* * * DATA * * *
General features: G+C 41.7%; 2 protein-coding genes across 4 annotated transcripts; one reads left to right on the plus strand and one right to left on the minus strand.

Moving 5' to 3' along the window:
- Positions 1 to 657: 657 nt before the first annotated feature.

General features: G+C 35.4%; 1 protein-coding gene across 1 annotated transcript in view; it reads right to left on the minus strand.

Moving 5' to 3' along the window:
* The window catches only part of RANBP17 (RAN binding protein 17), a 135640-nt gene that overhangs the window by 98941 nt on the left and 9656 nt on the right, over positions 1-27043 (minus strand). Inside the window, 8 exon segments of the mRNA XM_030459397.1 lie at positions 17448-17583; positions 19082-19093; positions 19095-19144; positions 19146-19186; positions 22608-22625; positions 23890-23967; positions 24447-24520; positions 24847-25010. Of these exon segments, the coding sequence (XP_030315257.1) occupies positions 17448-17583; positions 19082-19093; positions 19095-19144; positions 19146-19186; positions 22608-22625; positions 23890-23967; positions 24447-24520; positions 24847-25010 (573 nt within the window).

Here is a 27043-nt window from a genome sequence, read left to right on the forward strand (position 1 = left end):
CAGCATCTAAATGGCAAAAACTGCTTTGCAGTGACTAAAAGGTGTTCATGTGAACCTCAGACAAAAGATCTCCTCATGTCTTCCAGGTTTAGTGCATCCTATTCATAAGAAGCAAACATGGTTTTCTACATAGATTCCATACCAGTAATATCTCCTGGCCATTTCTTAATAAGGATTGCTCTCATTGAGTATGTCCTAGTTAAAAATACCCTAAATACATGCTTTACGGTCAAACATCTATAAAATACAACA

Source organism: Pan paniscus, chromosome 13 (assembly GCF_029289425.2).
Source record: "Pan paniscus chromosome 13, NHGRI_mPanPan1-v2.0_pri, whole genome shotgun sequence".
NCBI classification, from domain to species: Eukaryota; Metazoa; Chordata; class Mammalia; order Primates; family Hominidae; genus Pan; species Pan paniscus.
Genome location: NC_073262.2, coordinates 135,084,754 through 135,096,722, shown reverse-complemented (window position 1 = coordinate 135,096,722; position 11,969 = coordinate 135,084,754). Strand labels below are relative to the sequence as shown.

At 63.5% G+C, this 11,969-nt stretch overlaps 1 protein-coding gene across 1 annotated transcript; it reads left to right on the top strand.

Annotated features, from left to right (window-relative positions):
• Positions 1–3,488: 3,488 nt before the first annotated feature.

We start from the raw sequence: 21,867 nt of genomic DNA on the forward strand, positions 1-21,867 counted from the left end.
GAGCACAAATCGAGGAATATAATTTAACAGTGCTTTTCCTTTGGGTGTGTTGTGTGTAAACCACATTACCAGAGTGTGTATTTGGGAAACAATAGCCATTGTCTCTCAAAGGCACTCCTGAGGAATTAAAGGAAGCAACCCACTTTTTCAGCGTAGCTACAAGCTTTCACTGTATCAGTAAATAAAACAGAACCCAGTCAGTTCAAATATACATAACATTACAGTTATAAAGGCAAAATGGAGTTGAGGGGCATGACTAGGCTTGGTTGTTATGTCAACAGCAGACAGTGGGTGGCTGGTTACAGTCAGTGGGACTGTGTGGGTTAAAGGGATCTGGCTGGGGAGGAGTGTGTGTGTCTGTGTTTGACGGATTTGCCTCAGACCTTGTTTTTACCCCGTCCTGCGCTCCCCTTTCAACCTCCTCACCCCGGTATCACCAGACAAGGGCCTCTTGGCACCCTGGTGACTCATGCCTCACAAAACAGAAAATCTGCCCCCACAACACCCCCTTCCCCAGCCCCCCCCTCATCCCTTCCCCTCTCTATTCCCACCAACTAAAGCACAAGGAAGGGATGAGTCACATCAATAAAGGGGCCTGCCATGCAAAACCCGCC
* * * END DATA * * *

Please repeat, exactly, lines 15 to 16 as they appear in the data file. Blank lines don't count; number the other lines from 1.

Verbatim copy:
• Positions 1–3,488: 3,488 nt before the first annotated feature.

We start from the raw sequence: 21,867 nt of genomic DNA on the forward strand, positions 1-21,867 counted from the left end.